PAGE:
Symptoms of a severe TBI may include:

  • Loss of consciousness (knocked out) for several minutes to hours or more
  • Seizures or convulsions
  • Dilated pupils in one or both eyes
  • Clear fluid draining from the ears or nose
  • Strange behavior (aggression, agitation)
  • Trouble talking
  • Confusion
  • Not waking up from sleep
  • Numbness or weakness in the toes and the fingers
  • Impaired coordination (being clumsy)
  • A headache that is severe or doesn’t go away
  • Continuous vomiting or nausea

Some potential indications of a less-severe brain injury may include:

  • Loss of consciousness for a few seconds or minutes
  • Feeling dazed, disoriented or confused
  • Trouble remembering things
  • Trouble with concentration
  • Headaches
  • Feeling off-balance or dizzy
  • Vomiting or nausea
  • Blurry eyesight
  • Ringing in the ears
  • A bad taste in the mouth or other unusual senses
  • Problems with mood or attitude
  • Depression
  • Anxiety
  • Fatigue
  • Trouble sleeping

TBI Treatments and Lasting Impairments

Regardless of whether a TBI is classified as “severe” or “mild,” brain damage usually causes a significant change in the victim’s life. In most cases, the impairment from a TBI doesn’t get better because the brain doesn’t heal like other parts of the body.

The treatment for TBI often concentrates on preventing a secondary injury caused by the swelling of the brain inside the skull, which can cause additional brain damage. Once damage has been done, most patients face months, years or even a lifetime of rehabilitation to help them cope with their TBI.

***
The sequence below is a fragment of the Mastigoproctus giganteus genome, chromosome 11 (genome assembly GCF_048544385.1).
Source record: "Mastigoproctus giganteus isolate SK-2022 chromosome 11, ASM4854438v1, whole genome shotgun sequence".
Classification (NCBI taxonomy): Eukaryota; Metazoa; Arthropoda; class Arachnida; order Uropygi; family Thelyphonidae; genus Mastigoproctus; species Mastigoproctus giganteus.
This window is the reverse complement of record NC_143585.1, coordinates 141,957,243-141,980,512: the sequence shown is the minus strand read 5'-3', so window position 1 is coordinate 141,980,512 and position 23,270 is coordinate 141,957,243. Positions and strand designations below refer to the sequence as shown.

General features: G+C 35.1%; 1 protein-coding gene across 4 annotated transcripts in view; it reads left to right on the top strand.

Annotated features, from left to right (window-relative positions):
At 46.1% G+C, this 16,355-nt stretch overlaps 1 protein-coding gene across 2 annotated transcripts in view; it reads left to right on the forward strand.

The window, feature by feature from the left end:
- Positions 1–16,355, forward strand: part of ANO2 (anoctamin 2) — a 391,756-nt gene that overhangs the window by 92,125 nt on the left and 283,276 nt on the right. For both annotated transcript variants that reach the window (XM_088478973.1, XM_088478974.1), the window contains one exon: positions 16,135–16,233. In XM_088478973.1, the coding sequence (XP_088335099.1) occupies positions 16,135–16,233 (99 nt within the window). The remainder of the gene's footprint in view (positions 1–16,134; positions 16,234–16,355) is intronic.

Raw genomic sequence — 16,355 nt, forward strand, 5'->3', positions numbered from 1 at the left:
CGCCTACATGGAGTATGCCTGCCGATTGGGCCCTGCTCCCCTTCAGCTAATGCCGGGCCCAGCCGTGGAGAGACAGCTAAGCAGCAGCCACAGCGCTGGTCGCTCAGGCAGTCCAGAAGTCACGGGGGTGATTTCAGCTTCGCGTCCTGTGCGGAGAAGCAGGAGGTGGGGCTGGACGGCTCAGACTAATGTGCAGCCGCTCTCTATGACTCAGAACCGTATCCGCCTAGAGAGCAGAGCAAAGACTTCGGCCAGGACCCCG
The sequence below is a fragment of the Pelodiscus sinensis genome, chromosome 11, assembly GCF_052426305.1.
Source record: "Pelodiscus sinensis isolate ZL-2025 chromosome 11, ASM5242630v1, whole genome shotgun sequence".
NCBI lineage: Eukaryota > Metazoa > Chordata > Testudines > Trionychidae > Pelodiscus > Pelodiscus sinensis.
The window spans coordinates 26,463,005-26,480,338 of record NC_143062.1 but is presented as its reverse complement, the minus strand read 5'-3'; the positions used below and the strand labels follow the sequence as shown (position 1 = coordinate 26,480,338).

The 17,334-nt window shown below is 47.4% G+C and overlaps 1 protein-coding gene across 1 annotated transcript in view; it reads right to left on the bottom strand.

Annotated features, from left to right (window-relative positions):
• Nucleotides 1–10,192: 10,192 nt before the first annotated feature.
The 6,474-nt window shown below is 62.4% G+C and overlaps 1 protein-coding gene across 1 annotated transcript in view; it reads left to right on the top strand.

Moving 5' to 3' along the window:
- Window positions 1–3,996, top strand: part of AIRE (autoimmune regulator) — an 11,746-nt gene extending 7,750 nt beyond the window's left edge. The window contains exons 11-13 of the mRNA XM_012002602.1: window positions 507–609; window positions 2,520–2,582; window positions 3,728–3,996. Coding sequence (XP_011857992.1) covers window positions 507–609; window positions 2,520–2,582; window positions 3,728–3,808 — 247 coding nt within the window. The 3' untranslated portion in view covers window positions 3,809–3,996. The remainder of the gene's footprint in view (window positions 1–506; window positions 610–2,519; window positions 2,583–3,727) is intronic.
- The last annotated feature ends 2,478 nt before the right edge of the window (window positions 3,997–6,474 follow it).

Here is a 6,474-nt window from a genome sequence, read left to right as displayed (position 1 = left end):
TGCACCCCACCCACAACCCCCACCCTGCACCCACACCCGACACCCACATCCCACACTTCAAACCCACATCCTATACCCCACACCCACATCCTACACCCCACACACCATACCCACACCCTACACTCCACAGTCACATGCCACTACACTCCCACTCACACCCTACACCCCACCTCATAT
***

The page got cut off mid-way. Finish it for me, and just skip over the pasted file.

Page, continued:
The most severe brain injuries can cause a coma, an unresponsive state or a persistent vegetative state. Less severe TBIs cause less severe impairment in most cases. However, these impairments can still have a dramatic effect on a victim’s life.

Examples of ongoing impairment from TBI include:

  • Problems with thinking, memory and reasoning
  • Hearing and eyesight problems
  • Changes to the sense of taste and smell
  • Personality changes
  • Depression
  • Anxiety
  • Aggression
  • Problems with speaking and understanding what others say
  • Difficulty reading and writing

Legal Advocacy for Your Indiana Workplace Brain Injury

Since 1992, the experienced workplace accident lawyers at Klezmer Mauldin have concentrated their practice on helping people who have been hurt at work in Indiana. If you or a loved one has suffered a TBI on the job, let Randy Klezmer and Nathan Maudlin put their experience to work on your behalf.

Here are just a few examples of actions our lawyers can take to help you:

  • Fully and independently investigate your traumatic brain injury to uncover what actually caused the accident and what kinds of compensation may be available.
  • Work with medical, financial and other experts to calculate the full extent of your losses.
  • Help you seek the workers’ compensation benefits you deserve.
  • Determine whether a third-party liability claim may be an option for you.
  • Stand up for your best interests at the negotiating table and in court if necessary.

Cases involving serious injuries like TBIs are never simple. The lawyers at Klezmer Maudlin have the experience, resources and resolve to help get you the compensation you deserve for a job-related brain injury. Contact us now for a free claim review and legal advice about your best options.